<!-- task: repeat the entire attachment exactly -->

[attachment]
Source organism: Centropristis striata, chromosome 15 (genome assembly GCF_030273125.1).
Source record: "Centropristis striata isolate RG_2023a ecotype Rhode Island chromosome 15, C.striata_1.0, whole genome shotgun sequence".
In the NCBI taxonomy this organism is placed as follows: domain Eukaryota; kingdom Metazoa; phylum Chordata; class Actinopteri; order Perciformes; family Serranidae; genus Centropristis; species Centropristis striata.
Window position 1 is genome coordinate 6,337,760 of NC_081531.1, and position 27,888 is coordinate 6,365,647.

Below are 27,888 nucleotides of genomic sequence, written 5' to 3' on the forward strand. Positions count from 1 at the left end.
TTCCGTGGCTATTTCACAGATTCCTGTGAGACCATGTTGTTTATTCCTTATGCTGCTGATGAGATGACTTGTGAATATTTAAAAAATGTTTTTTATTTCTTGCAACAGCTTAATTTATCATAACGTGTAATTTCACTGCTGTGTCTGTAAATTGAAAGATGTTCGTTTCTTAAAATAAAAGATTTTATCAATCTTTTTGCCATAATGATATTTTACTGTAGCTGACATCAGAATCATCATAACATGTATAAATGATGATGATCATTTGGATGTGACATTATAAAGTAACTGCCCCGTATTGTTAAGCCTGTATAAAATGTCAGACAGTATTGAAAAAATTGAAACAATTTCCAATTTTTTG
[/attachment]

Source organism: Centropristis striata, chromosome 15 (genome assembly GCF_030273125.1).
Source record: "Centropristis striata isolate RG_2023a ecotype Rhode Island chromosome 15, C.striata_1.0, whole genome shotgun sequence".
In the NCBI taxonomy this organism is placed as follows: domain Eukaryota; kingdom Metazoa; phylum Chordata; class Actinopteri; order Perciformes; family Serranidae; genus Centropristis; species Centropristis striata.
Window position 1 is genome coordinate 6,337,760 of NC_081531.1, and position 27,888 is coordinate 6,365,647.

Below are 27,888 nucleotides of genomic sequence, written 5' to 3' on the forward strand. Positions count from 1 at the left end.
TTCCGTGGCTATTTCACAGATTCCTGTGAGACCATGTTGTTTATTCCTTATGCTGCTGATGAGATGACTTGTGAATATTTAAAAAATGTTTTTTATTTCTTGCAACAGCTTAATTTATCATAACGTGTAATTTCACTGCTGTGTCTGTAAATTGAAAGATGTTCGTTTCTTAAAATAAAAGATTTTATCAATCTTTTTGCCATAATGATATTTTACTGTAGCTGACATCAGAATCATCATAACATGTATAAATGATGATGATCATTTGGATGTGACATTATAAAGTAACTGCCCCGTATTGTTAAGCCTGTATAAAATGTCAGACAGTATTGAAAAAATTGAAACAATTTCCAATTTTTTG